The World of Carnegie Hall

Classic Arts Features   The World of Carnegie Hall
 
A new auditorium opens underneath Carnegie Hall.

This fall will see the birth of a new concert hall in New York City‹Judy and Arthur Zankel Hall at Carnegie Hall. Named after Carnegie Hall Vice Chairman Arthur Zankel and his wife, the new hall will open on September 12, 2003, and in its very first season will be home to more than 80 concerts, 28 education events, and eight new Carnegie Hall commissions.

When Carnegie Hall first opened in 1891, it was a performing arts complex with three auditoriums. What was once known as the Main Hall is now the renowned Isaac Stern Auditorium; the Chamber Music Hall glitters as Joan and Sanford I. Weill Recital Hall; and the space that was once the lower-level Recital Hall will soon reopen as Zankel Hall.

Both Stern Auditorium and Weill Recital Hall have undergone renovations over the years, but both spaces still look very much as they did more than a century ago. Zankel Hall, however, is another story completely. It represents a complete overhaul of the space that was once devoted to a Victorian-era theater and is anything but old-fashioned.

First off, Zankel is effectively three halls in one. Its ingenious seating configuration can be transformed from end-stage, to center-stage, to flat-floor. Also, the auditorium is "wired" with communications technologies that allow the hall to serve audiences near and far, so that Carnegie Hall can expand the range of its music education programs to the whole world. And, finally, there is the innovative Zankel Hall programming.

"Great music comes in many forms and many sizes," says Robert Harth, Executive and Artistic Director at Carnegie Hall. "If you ask me what Zankel Hall is about: it is about Pierre Boulez standing next to Youssou N'Dour, Audra McDonald standing next to the Emerson Quartet, Omar Sosa next to Peter Serkin, Anna Deavere Smith next to the Orchestra of Fes."

And those performers are just a small sampling of the diverse artists who will grace the new stage. Throughout its opening season, Zankel Hall will present artists from all musical genres‹from early music to contemporary, from jazz to world music, from American popular song to multimedia productions.

Zankel Hall opens with a two-week festival of 23 events, running from September 12 to 27, 2003. The festival represents a microcosm of the entire season's programming‹from classical, jazz, world, and pop music to family concerts and education projects. The opening weekend features a series of concerts curated by John Adams, who, in the coming season, also begins his tenure as holder of The Richard and Barbara Debs Composer's Chair at Carnegie Hall. Adams himself conducts the first concert of the festival, which will feature music by Ives, Harrison, Adès, and Salonen performed by a handpicked ensemble of young musicians brought together especially for this program. Additional artists in the opening weekend include the Omar Sosa Octet, Anna Deavere Smith, the Kenny Barron Quintet featuring Stefon Harris, Theatre of Voices, Frederic Rzewski, and Meredith Monk, as well as the Brooklyn Youth Chorus, which will perform in a special Carnegie Hall Family Concert.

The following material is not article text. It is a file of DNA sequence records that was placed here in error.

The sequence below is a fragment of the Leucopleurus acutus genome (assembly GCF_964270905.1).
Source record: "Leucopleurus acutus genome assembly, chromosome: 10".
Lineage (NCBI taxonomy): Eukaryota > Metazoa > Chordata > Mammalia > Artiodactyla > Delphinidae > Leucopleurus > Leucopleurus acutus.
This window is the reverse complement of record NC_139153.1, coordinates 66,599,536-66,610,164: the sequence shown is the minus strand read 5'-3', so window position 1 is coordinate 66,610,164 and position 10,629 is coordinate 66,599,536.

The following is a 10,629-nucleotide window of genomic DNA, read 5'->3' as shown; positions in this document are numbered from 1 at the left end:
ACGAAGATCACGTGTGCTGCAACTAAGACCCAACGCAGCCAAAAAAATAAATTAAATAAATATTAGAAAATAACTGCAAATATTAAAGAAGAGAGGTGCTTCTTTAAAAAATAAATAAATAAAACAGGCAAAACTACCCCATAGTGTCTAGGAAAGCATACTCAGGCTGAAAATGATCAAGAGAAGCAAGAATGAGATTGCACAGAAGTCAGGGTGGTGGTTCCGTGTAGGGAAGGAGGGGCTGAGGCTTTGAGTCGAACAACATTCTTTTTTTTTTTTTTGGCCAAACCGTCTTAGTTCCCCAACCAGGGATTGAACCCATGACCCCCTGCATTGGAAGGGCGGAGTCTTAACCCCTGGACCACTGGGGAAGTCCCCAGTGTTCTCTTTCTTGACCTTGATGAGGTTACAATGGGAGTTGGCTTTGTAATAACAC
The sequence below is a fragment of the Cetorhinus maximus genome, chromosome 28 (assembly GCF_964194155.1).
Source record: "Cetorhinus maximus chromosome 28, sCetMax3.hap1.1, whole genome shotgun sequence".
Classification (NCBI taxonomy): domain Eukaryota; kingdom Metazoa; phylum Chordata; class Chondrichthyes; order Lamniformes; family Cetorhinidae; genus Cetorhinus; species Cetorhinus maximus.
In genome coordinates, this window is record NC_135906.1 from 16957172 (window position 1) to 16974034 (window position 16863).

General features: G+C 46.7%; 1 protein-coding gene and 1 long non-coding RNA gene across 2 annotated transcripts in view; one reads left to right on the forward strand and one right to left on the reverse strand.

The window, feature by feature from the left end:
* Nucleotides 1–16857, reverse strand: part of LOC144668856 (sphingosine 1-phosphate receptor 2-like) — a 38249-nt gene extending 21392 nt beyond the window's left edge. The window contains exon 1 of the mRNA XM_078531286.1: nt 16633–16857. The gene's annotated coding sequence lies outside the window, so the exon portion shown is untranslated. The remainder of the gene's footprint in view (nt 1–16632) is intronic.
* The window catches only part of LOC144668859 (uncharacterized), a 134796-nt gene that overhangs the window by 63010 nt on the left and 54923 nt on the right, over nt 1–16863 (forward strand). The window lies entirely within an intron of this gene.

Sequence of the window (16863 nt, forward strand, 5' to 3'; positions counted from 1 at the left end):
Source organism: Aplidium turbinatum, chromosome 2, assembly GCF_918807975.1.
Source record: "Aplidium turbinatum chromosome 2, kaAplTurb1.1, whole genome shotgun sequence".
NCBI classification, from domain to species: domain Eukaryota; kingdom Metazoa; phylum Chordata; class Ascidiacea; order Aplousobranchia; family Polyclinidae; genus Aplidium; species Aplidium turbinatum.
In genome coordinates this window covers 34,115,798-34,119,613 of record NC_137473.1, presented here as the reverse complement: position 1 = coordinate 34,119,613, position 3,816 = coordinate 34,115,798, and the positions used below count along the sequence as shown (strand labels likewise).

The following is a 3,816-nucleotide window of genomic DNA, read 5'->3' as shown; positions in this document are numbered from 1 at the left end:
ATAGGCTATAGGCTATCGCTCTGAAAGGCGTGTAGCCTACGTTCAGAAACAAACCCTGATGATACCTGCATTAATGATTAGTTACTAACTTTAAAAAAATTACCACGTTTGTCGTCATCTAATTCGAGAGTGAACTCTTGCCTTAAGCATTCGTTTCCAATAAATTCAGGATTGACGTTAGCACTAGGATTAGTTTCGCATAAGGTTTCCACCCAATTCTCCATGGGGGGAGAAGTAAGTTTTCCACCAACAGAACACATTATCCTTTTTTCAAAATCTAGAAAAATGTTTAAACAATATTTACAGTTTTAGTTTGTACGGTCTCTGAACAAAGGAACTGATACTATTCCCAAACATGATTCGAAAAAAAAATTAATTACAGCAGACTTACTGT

Carnegie Hall has partnered with a number of organizations, including the World Music Institute, The Marilyn Horne Foundation, Nonesuch Records, and Festival Productions, Inc., to assemble a wide variety of concert and education events in the new hall. Zankel Hall will also provide a new performance space for some of Carnegie Hall's celebrated Perspectives concerts, which this season will be dedicated to the artistic visions of Emanuel Ax, Michael Tilson Thomas, Mitsuko Uchida, Dawn Upshaw, and Caetano Veloso‹Carnegie Hall's first Perspectives artist from outside the world of classical music.

The new image of Carnegie Hall as a place where anything‹and everything‹can happen is reflected in five innovative series in Zankel Hall: John Adams: The Creative Process, which features the composer in probing conversations with leading figures in other disciplines; The Shape of Jazz, four concerts featuring artists from a wide spectrum of jazz styles; World Views, four world-music programs; Signatures, four concerts revealing the personal artistic viewpoints of pioneering artists; and Fast Forward, which highlights the work of contemporary ensembles.

During the 2003-04 season, Zankel Hall's distance-learning technology will be set to work for a discussion about South African music between New York City high school students and students outside New York State, a LinkUP! training workshop for teachers in Alaska, and rehearsals with choirs from across the United States. For more than 100 years, the world has been coming to Carnegie Hall‹now, thanks to its groundbreaking technology, Zankel Hall will bring Carnegie Hall to the world.

Says Artistic Director Robert Harth: "Carnegie Hall's legacy has been to serve as a home for the greatest musicians of every generation. By realizing Andrew Carnegie's original vision of three very different musical stages under one roof, we are embracing and expanding upon Carnegie Hall's unique history with the extraordinary range of artists who will now grace Zankel Hall."


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